Outdoor rec’s consumers are a reflection of the industry itself, and that is problematic for a community that has a longstanding problem with diversity, as Ava Holliday — a founding partner of the Avarna Group, a leader in developing inclusion and equity within the industry — told Outside Magazine last year. This inclusion problem extends to outreach and advertising, too. As a result, the industry has been seen as a homogenously white industry that has failed to market to, or represent, a more diverse group of people. That is changing, though. In early 2019, REI signed on to an outdoor equity fund in New Mexico to expand access to the outdoors to under-represented communities. The company has also made diversity a priority in its hiring process. Still, advocates say that progress is slow. (Disclaimer: Both Patagonia and REI financially support High Country News.)

Ray Trejo and Angel Peña’s daughter, Gabby, at a border land campout organized by Peña. Trejo gave nature tours at the campout.

In the meantime, the border’s public lands are on a tight deadline. Take Hidalgo County in New Mexico, for example, which is 58% Hispanic. Over 200 acres of land there and in neighboring Luna County have been ceded to the federal government for border wall construction. Nearly 30% of the population lives below the poverty line. “One of the last resources they have is this amazing Chihuahuan Desert landscape,” said Angel Peña, the president of the Nuestra Tierra Conservation Project, a nonprofit. Peña has been working to drum up more support for New Mexico’s Bootheel, a southern chunk of the state that juts into Mexico. Hunting and fishing are popular in the area. “I’m curious if those outdoor retailers don’t see themselves on the ground,” Peña said. “And I’m curious if that doesn’t go both ways. I wonder if the people at the Borderlands don’t look to the Patagonias for help, and that’s why the outdoor rec industry doesn’t feel close to that.”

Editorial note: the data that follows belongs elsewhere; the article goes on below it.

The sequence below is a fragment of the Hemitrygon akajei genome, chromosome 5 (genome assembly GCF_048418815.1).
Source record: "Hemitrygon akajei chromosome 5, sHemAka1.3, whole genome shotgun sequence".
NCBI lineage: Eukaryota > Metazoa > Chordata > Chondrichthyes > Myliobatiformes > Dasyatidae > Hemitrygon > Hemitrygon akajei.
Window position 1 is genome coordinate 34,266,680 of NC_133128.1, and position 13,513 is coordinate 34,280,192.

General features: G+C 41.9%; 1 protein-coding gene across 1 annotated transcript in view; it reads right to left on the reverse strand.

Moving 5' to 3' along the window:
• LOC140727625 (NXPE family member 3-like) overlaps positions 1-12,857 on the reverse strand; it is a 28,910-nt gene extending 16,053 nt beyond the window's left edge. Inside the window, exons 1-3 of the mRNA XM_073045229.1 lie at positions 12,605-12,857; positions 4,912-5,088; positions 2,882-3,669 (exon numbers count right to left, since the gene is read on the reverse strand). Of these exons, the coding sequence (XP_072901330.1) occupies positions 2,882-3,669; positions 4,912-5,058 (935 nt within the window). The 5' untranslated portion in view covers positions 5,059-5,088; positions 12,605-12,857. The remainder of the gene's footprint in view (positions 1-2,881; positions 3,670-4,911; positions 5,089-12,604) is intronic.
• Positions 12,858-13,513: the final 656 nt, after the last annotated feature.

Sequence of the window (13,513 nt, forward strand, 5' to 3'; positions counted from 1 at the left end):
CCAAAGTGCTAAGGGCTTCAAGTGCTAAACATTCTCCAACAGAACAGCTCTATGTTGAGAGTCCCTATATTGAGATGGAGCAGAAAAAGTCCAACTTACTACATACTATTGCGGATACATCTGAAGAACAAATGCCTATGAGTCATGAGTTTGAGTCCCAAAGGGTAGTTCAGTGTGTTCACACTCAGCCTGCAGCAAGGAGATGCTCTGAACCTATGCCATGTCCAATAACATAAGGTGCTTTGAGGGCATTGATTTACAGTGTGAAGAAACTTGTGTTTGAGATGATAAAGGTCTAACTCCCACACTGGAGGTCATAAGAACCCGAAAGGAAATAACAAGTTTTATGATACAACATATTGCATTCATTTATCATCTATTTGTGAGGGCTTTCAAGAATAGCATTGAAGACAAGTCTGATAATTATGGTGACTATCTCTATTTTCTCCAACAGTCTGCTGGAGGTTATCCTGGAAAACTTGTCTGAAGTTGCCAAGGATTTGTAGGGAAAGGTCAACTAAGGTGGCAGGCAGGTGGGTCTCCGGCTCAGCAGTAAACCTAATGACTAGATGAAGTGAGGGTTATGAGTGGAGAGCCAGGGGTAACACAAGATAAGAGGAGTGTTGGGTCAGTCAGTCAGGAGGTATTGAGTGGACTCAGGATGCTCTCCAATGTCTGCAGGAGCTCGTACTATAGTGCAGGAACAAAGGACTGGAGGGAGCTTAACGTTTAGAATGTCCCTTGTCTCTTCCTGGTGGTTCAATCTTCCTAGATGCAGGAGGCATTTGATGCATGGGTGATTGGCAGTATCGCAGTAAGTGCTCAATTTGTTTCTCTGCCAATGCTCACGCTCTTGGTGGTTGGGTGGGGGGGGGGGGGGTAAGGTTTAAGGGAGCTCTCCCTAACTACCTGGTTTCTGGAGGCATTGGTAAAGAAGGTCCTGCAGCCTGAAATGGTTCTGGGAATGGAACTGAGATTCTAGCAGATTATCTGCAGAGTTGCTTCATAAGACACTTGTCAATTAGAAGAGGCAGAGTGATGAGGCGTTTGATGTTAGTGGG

José González, the founder of Latino Outdoors, says he understands that recreation companies have to focus their efforts where the money is. Still, he thinks engaging with more diverse communities near the border could help that goal. “At the end of the day, it is still about dollars and selling product. But all of those things are not exclusive,” he said. “It is a missed opportunity to know that border communities can be just like any other communities in relation to public lands.”

Several tribes, including the Tohono O’odham, call the Borderlands home. But while tribal nations saw a swell of protests and had allies at Bears Ears, the Tohono O’odham Nation has received no industry support. The U.S.-Mexico border divides the tribe’s territory, and now the community is poised to lose access to places like Organ Pipe’s Quitobaquito Springs, where the tribe conducts an annual salt pilgrimage. “It would cause a sacred journey to cease on its traditional route that has been (going on) for many, many years,” Verlon Jose, governor of the Traditional O’odham Leaders, told reporters in July. And, in September, The Washington Post obtained a National Park Service report that stated that 22 archaeological sites would be endangered by wall construction — including burial sites.

“It is kind of shocking. People have this idea that there is a huge resistance movement (at the border), and in reality it is just a few people,” said Laiken Jordahl, a Borderlands campaigner for the Center for Biological Diversity. “You look at all of the outpouring of support for Bears Ears, and Patagonia is involved and REI is stepping up. It is so different when it comes to the Borderlands.”

Jessica Kutz is an assistant editor for High Country News. Email her at [email protected] or submit a letter to the editor